In the course of researching my book Astounding, I got to know the author Barry N. Malzberg, who by any estimation has had one of the most singular careers in all of science fiction. Over the course of three sessions in July 2019, I interviewed Barry about his life and work in a conversation that ended up lasting close to two hours, which I’ve finally put online. We spoke about his influences and early career; his time at the Scott Meredith Literary Agency; the rise and fall of the softcore erotica market; his friendships with Dean Koontz and Bill Pronzini; his brief stint as editor of Amazing Stories magazine; his encounter with the editor John W. Campbell; and the origins, legacy, and “bad karma” of his novel Beyond Apollo. I think there’s some good stuff there, so enjoy! (If you get the chance, you might also want to check out my recent interview with the science fiction podcaster Mikel J. Wisler, in which we discuss a similarly broad range of topics, including my New York Times review of Project Hail Mary by Andy Weir.)

(3) BUHLERT ONLINE READING. Cora Buhlert will be taking part in the monthly Flash Fiction Night organized by Space Cowboy Books in Joshua Tree, California on Tuesday, July 13 at 6:00 p.m. Pacific US Time. It’s a free online event — register here.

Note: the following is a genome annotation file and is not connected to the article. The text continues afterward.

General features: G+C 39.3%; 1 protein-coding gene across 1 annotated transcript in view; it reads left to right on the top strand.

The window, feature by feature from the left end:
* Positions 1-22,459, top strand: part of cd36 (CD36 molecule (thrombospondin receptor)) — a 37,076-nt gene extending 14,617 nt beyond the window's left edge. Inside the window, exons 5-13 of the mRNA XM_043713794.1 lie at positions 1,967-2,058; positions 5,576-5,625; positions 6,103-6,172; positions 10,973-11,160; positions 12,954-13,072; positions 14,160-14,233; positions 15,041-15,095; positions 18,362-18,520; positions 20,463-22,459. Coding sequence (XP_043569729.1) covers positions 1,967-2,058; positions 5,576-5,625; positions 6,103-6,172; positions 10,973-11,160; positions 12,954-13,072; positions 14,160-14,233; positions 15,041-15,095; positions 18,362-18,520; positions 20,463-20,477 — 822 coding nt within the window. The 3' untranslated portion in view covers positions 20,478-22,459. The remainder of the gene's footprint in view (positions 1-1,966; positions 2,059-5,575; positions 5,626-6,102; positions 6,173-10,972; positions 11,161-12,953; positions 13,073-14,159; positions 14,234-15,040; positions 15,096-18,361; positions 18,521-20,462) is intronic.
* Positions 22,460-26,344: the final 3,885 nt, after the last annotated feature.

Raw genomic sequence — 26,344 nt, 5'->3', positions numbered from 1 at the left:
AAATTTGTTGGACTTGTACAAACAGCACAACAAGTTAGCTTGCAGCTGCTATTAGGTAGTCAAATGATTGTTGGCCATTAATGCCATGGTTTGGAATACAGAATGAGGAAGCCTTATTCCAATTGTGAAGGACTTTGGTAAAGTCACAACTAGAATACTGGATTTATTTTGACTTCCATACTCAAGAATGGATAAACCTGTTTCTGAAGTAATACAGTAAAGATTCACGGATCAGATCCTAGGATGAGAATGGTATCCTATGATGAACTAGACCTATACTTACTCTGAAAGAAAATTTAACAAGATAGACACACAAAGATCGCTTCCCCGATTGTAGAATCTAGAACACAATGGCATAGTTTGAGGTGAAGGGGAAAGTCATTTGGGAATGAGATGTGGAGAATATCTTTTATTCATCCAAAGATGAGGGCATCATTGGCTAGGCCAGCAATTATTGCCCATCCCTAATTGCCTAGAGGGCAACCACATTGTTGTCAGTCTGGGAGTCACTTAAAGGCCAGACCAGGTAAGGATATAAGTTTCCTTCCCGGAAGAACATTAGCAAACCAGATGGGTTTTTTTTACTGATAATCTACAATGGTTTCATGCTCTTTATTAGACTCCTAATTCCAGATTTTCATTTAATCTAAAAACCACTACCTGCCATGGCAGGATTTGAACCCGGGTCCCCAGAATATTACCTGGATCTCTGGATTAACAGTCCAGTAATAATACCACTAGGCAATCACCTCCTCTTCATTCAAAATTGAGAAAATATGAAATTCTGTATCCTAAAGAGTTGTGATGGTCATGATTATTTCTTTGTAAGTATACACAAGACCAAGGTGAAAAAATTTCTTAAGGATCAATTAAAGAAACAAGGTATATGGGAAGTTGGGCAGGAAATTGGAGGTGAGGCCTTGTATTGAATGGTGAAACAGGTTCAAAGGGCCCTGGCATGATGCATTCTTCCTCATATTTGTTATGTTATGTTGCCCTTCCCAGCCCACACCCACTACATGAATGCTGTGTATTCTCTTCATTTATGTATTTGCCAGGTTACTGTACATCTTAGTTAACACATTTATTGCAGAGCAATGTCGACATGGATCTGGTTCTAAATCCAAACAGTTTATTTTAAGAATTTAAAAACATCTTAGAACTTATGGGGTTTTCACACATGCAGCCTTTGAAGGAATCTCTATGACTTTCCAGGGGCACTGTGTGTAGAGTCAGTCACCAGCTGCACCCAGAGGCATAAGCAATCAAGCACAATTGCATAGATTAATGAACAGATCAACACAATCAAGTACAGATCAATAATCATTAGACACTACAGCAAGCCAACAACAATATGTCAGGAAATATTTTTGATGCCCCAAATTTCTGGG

Cora wrote at her blog:

I’ll be reading some science fiction flash fiction together with Andy Dibble and Douglas A. Blanc. It’s already the third Flash Fiction Night and you can watch recordings of the first two on the Space Cowboy Books YouTube channel.

(4) THE FUTURE’S NOT FAR AWAY. [Item by Martin Morse Wooster.] Kim Stanley Robinson took part in a forum about climate change moderated by Ezra Klein in the June 27 New York Times Magazine.  Other panelists include Saul Griffith, Rhinna Gunn-Wright, and Shilela Jasanoff.  Klein appeared pretty familiar with The Ministry of the Future. “What if American Democracy Fails the Climate Crisis?”

Klein: Stan, imagining outside the current context is your specialty as a science-fiction novelist, so I’m wondering what you think the weaknesses of our current systems are.